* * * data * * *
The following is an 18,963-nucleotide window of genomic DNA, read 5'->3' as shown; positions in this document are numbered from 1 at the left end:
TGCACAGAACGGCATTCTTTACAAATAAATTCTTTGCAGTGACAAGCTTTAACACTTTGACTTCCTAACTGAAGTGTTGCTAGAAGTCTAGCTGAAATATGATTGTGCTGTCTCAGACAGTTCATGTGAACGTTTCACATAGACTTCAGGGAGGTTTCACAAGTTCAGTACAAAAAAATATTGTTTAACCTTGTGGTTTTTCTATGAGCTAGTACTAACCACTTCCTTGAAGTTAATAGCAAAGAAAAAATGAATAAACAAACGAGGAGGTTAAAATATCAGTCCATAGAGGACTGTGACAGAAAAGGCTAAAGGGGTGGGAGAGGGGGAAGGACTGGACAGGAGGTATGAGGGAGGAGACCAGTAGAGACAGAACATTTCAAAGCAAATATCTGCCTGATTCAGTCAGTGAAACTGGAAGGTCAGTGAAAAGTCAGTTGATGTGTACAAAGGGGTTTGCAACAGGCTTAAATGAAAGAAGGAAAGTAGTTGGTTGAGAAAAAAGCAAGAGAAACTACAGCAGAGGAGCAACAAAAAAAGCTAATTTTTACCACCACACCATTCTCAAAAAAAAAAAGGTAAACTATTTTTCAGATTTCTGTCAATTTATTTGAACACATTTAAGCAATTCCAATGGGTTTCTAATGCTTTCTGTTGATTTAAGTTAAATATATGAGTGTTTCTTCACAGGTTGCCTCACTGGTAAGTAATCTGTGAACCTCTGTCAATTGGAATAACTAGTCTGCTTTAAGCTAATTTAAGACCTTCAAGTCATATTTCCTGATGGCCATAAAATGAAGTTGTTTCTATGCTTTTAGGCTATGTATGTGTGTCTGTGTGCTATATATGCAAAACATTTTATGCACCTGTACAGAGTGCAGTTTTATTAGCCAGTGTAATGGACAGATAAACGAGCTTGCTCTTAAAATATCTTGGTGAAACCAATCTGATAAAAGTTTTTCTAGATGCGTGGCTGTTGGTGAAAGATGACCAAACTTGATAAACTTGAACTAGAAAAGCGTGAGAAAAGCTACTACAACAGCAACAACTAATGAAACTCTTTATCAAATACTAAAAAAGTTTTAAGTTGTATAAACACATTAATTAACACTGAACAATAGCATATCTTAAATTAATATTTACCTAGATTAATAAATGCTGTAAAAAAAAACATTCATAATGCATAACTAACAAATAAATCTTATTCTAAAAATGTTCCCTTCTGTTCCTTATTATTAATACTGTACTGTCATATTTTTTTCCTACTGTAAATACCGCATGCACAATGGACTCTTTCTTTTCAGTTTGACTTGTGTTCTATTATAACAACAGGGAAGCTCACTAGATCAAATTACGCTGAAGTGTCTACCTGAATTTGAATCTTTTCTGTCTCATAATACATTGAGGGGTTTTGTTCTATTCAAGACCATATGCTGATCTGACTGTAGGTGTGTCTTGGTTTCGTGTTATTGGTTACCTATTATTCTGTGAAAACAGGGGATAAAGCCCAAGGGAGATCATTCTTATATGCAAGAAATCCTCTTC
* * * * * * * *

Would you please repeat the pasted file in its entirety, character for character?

The following is an 18,963-nucleotide window of genomic DNA, read 5'->3' as shown; positions in this document are numbered from 1 at the left end:
TGCACAGAACGGCATTCTTTACAAATAAATTCTTTGCAGTGACAAGCTTTAACACTTTGACTTCCTAACTGAAGTGTTGCTAGAAGTCTAGCTGAAATATGATTGTGCTGTCTCAGACAGTTCATGTGAACGTTTCACATAGACTTCAGGGAGGTTTCACAAGTTCAGTACAAAAAAATATTGTTTAACCTTGTGGTTTTTCTATGAGCTAGTACTAACCACTTCCTTGAAGTTAATAGCAAAGAAAAAATGAATAAACAAACGAGGAGGTTAAAATATCAGTCCATAGAGGACTGTGACAGAAAAGGCTAAAGGGGTGGGAGAGGGGGAAGGACTGGACAGGAGGTATGAGGGAGGAGACCAGTAGAGACAGAACATTTCAAAGCAAATATCTGCCTGATTCAGTCAGTGAAACTGGAAGGTCAGTGAAAAGTCAGTTGATGTGTACAAAGGGGTTTGCAACAGGCTTAAATGAAAGAAGGAAAGTAGTTGGTTGAGAAAAAAGCAAGAGAAACTACAGCAGAGGAGCAACAAAAAAAGCTAATTTTTACCACCACACCATTCTCAAAAAAAAAAAGGTAAACTATTTTTCAGATTTCTGTCAATTTATTTGAACACATTTAAGCAATTCCAATGGGTTTCTAATGCTTTCTGTTGATTTAAGTTAAATATATGAGTGTTTCTTCACAGGTTGCCTCACTGGTAAGTAATCTGTGAACCTCTGTCAATTGGAATAACTAGTCTGCTTTAAGCTAATTTAAGACCTTCAAGTCATATTTCCTGATGGCCATAAAATGAAGTTGTTTCTATGCTTTTAGGCTATGTATGTGTGTCTGTGTGCTATATATGCAAAACATTTTATGCACCTGTACAGAGTGCAGTTTTATTAGCCAGTGTAATGGACAGATAAACGAGCTTGCTCTTAAAATATCTTGGTGAAACCAATCTGATAAAAGTTTTTCTAGATGCGTGGCTGTTGGTGAAAGATGACCAAACTTGATAAACTTGAACTAGAAAAGCGTGAGAAAAGCTACTACAACAGCAACAACTAATGAAACTCTTTATCAAATACTAAAAAAGTTTTAAGTTGTATAAACACATTAATTAACACTGAACAATAGCATATCTTAAATTAATATTTACCTAGATTAATAAATGCTGTAAAAAAAAACATTCATAATGCATAACTAACAAATAAATCTTATTCTAAAAATGTTCCCTTCTGTTCCTTATTATTAATACTGTACTGTCATATTTTTTTCCTACTGTAAATACCGCATGCACAATGGACTCTTTCTTTTCAGTTTGACTTGTGTTCTATTATAACAACAGGGAAGCTCACTAGATCAAATTACGCTGAAGTGTCTACCTGAATTTGAATCTTTTCTGTCTCATAATACATTGAGGGGTTTTGTTCTATTCAAGACCATATGCTGATCTGACTGTAGGTGTGTCTTGGTTTCGTGTTATTGGTTACCTATTATTCTGTGAAAACAGGGGATAAAGCCCAAGGGAGATCATTCTTATATGCAAGAAATCCTCTTC